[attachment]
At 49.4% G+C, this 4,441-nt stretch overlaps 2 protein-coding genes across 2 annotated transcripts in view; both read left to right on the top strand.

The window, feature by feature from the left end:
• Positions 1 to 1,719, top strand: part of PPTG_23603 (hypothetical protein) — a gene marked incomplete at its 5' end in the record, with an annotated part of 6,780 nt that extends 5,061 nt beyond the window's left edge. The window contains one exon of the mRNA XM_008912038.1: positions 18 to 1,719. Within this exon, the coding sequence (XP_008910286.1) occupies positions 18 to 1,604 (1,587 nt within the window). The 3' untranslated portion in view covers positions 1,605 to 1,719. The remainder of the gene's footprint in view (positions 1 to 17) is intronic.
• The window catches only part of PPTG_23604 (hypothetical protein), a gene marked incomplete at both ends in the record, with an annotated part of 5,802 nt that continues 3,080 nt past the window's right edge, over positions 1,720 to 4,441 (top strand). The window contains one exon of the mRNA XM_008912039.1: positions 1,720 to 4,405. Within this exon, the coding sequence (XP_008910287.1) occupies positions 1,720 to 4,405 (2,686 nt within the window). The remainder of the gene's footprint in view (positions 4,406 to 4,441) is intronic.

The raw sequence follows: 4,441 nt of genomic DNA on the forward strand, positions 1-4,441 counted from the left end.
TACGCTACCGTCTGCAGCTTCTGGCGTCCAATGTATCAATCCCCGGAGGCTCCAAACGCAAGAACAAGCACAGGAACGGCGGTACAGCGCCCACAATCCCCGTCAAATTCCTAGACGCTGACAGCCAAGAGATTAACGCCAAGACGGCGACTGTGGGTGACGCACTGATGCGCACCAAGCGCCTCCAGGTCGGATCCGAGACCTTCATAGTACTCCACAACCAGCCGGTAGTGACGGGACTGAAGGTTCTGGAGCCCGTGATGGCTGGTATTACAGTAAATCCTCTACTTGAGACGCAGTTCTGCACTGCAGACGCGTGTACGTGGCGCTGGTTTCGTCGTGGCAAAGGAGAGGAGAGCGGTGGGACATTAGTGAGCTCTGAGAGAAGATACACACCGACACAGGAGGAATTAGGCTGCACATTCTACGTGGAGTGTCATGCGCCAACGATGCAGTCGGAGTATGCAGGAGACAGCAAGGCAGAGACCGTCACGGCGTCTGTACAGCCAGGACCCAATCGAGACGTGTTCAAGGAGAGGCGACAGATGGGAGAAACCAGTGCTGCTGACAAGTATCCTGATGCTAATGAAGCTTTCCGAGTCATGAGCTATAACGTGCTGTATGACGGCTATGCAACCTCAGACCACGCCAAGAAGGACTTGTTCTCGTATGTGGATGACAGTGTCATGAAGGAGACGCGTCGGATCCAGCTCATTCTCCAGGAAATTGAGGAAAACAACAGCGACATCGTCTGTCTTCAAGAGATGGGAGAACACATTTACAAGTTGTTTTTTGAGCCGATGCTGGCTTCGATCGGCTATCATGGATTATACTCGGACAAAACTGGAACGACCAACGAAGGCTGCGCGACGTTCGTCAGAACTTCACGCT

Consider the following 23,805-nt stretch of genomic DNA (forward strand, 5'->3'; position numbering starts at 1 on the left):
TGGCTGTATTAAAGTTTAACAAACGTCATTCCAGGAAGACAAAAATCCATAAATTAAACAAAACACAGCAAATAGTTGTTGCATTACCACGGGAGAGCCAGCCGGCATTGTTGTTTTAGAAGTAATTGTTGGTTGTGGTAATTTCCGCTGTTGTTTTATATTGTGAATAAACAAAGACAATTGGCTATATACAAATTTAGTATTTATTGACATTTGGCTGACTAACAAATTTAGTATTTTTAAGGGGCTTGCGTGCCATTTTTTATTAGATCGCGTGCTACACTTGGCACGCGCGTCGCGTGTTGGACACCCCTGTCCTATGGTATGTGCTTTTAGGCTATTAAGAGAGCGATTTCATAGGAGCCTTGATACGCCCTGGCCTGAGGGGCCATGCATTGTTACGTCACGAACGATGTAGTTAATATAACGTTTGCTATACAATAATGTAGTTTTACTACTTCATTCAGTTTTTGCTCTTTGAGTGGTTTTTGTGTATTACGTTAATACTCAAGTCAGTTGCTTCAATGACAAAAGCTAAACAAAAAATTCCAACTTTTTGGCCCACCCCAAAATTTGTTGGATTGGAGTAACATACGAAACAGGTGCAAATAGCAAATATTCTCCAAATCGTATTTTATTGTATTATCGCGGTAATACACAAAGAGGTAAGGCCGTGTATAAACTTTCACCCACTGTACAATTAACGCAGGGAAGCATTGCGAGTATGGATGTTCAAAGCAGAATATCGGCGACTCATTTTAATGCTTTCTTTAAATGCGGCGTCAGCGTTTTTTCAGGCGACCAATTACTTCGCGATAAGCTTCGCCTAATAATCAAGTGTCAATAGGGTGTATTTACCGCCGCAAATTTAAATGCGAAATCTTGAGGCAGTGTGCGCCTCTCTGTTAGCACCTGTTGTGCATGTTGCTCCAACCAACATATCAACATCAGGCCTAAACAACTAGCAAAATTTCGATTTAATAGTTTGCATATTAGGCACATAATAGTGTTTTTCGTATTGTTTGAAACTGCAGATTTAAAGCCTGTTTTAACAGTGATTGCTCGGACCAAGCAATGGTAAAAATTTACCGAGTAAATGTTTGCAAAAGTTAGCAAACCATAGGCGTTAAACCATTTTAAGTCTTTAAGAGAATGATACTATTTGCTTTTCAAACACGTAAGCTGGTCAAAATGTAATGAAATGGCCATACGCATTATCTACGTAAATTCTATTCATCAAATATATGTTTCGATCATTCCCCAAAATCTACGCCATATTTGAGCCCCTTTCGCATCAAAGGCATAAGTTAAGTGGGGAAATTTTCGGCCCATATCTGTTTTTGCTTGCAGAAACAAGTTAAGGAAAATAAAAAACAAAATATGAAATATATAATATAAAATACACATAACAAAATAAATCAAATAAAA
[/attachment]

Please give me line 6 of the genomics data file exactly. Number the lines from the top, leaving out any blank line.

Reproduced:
TACGCTACCGTCTGCAGCTTCTGGCGTCCAATGTATCAATCCCCGGAGGCTCCAAACGCAAGAACAAGCACAGGAACGGCGGTACAGCGCCCACAATCCCCGTCAAATTCCTAGACGCTGACAGCCAAGAGATTAACGCCAAGACGGCGACTGTGGGTGACGCACTGATGCGCACCAAGCGCCTCCAGGTCGGATCCGAGACCTTCATAGTACTCCACAACCAGCCGGTAGTGACGGGACTGAAGGTTCTGGAGCCCGTGATGGCTGGTATTACAGTAAATCCTCTACTTGAGACGCAGTTCTGCACTGCAGACGCGTGTACGTGGCGCTGGTTTCGTCGTGGCAAAGGAGAGGAGAGCGGTGGGACATTAGTGAGCTCTGAGAGAAGATACACACCGACACAGGAGGAATTAGGCTGCACATTCTACGTGGAGTGTCATGCGCCAACGATGCAGTCGGAGTATGCAGGAGACAGCAAGGCAGAGACCGTCACGGCGTCTGTACAGCCAGGACCCAATCGAGACGTGTTCAAGGAGAGGCGACAGATGGGAGAAACCAGTGCTGCTGACAAGTATCCTGATGCTAATGAAGCTTTCCGAGTCATGAGCTATAACGTGCTGTATGACGGCTATGCAACCTCAGACCACGCCAAGAAGGACTTGTTCTCGTATGTGGATGACAGTGTCATGAAGGAGACGCGTCGGATCCAGCTCATTCTCCAGGAAATTGAGGAAAACAACAGCGACATCGTCTGTCTTCAAGAGATGGGAGAACACATTTACAAGTTGTTTTTTGAGCCGATGCTGGCTTCGATCGGCTATCATGGATTATACTCGGACAAAACTGGAACGACCAACGAAGGCTGCGCGACGTTCGTCAGAACTTCACGCT